Having the bill does not prevent unlicensed designers from pursuing the same opportunities they currently enjoy, but not having the bill prevents interested licensed designers from pursuing broader opportunities.
So doesn't that make opponent organizations—particularly those with non-designer memberships who stand to benefit from protecting the status quo—the cartel?
The defeat of this bill serves to (1) prevent qualified designers from obtaining permits for the interior work that they are already able to do themselves, instead forcing their dependence on other design professionals who profit from the current system; and (2) promulgate misconceptions about interior design as an industry by restricting highly trained designers from distinguishing themselves as such, and limiting their competitive practice area to lowest common denominator qualifications.
Is there something we’re missing?
We do not give four-year college grads Associate’s degrees because other students opted for two-year programs. We give them Bachelor’s degrees because they earned them, and we acknowledge the difference in achievement because it is an obvious means of assessing a person’s qualifications.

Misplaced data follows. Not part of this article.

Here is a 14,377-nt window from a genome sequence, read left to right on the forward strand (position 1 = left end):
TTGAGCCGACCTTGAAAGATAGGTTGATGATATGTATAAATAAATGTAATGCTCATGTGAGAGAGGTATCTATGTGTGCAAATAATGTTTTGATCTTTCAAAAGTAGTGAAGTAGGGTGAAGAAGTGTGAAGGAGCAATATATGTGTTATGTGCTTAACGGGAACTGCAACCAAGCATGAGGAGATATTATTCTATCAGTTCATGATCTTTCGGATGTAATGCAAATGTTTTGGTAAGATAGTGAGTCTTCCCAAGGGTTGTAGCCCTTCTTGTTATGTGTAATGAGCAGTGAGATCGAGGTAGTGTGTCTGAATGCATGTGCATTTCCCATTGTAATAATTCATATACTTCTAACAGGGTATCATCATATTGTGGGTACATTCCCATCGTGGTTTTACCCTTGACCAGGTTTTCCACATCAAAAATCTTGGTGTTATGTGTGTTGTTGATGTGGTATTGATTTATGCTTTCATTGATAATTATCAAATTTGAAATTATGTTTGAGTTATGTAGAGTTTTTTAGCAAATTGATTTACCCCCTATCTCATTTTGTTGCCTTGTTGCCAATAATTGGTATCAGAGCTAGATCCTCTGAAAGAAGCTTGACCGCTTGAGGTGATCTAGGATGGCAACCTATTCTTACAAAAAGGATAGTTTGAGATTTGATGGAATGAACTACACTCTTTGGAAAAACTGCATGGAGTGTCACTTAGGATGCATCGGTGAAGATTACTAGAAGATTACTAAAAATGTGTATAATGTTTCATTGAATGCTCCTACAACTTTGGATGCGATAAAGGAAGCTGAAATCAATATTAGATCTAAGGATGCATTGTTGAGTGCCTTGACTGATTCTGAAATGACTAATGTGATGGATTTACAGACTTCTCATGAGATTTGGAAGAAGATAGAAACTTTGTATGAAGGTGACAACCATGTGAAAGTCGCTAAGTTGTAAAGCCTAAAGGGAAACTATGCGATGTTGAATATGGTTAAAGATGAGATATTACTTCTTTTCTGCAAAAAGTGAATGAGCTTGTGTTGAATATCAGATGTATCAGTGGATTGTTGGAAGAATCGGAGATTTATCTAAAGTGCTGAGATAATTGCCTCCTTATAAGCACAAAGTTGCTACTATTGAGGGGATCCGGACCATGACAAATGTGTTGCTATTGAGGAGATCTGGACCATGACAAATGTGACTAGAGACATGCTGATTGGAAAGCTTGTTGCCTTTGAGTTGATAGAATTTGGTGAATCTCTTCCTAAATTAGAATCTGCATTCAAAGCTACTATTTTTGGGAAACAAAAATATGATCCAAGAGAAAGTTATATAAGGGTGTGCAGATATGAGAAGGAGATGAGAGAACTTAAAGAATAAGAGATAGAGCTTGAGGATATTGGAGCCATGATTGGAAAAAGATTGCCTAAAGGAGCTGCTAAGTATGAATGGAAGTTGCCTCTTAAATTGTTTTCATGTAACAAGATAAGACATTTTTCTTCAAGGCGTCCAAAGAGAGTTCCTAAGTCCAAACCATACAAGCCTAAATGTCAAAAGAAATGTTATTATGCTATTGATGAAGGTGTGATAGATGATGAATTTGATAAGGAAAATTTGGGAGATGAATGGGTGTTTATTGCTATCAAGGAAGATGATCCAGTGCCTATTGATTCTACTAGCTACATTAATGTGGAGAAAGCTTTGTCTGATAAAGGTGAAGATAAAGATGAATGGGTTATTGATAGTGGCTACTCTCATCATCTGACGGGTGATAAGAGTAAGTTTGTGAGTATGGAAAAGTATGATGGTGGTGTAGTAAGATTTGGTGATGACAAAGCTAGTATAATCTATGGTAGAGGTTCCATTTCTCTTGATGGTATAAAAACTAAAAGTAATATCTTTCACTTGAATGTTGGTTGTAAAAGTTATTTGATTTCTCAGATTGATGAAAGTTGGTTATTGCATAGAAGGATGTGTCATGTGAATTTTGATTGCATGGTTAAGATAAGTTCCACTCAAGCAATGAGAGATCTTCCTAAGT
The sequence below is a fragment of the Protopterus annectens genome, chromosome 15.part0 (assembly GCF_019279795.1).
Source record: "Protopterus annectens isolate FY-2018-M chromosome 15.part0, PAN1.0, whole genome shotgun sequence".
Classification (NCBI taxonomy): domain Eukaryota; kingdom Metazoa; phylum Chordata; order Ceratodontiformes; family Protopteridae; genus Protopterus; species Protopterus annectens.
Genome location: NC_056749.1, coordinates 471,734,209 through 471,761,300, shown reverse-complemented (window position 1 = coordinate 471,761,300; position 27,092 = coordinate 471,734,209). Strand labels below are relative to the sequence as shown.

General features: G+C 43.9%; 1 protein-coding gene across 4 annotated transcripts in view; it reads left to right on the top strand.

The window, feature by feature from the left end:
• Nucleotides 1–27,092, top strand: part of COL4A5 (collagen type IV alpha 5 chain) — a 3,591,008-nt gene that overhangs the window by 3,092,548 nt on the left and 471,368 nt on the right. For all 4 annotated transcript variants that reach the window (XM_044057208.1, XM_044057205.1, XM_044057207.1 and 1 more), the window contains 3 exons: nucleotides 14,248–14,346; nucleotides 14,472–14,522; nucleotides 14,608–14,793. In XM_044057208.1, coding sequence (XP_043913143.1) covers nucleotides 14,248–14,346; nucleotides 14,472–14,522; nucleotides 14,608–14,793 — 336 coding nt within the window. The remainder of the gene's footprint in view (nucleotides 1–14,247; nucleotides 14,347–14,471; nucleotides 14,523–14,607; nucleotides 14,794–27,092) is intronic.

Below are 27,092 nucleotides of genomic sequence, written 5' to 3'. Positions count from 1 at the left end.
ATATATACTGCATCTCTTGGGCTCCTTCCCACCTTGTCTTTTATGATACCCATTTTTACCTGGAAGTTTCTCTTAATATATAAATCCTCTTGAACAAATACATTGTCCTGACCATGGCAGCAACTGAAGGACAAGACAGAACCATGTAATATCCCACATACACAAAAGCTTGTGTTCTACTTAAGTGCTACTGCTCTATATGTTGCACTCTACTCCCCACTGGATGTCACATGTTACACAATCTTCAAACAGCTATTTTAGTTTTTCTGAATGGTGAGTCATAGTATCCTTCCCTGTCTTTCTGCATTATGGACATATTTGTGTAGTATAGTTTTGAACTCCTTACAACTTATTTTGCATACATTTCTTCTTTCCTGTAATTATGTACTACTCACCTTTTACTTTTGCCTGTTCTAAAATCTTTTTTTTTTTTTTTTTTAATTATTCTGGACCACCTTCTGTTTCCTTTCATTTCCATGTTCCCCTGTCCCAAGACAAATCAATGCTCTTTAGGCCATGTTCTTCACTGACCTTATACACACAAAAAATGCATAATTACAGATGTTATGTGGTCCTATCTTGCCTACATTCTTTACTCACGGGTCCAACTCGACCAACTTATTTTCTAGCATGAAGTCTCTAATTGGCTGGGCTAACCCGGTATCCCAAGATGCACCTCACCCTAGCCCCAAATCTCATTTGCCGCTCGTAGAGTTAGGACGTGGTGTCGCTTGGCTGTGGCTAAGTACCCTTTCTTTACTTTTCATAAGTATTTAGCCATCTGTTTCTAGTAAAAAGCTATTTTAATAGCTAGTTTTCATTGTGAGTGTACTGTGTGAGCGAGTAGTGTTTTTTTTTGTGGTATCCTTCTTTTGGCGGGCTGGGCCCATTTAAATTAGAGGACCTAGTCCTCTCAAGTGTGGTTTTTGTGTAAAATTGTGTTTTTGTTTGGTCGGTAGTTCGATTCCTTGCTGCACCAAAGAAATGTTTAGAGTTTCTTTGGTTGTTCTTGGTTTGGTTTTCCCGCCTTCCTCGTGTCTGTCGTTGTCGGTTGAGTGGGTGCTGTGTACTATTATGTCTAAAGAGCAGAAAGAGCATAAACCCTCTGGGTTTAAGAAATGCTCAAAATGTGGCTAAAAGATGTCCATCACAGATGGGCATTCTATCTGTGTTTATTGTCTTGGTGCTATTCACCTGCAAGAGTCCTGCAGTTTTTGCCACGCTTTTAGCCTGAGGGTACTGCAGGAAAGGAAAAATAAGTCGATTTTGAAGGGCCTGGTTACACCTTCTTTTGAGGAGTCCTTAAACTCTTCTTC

And we could certainly ask “Bob from accounting” to help us clean up our books and prepare our taxes, but we’d feel a lot better if Bob was a licensed Certified Public Accountant through the South Carolina Board of Accountancy.
So what is the disconnect with interior design? And are our analogies actually any good? Tell us what you think!
Meanwhile, here are some of the ideas that we’ll be considering as we continue our state-by-state coverage:
- How many interior designers have been put out of business by new regulations adopted in other states?
- How does this relate to the history of licensing and regulation for other design professionals like architects and engineers?
- Are there simpler alternatives to regulation that will still allow qualified designers to get the rights and recognition they have earned?
- Are pro-regulation arguments as “bogus” as Morrow says?
- Does the language in proposed legislation accurately reflect the aims of pro-regulation industry organizations?
But first, a crash course in legislation terminology, coming up next!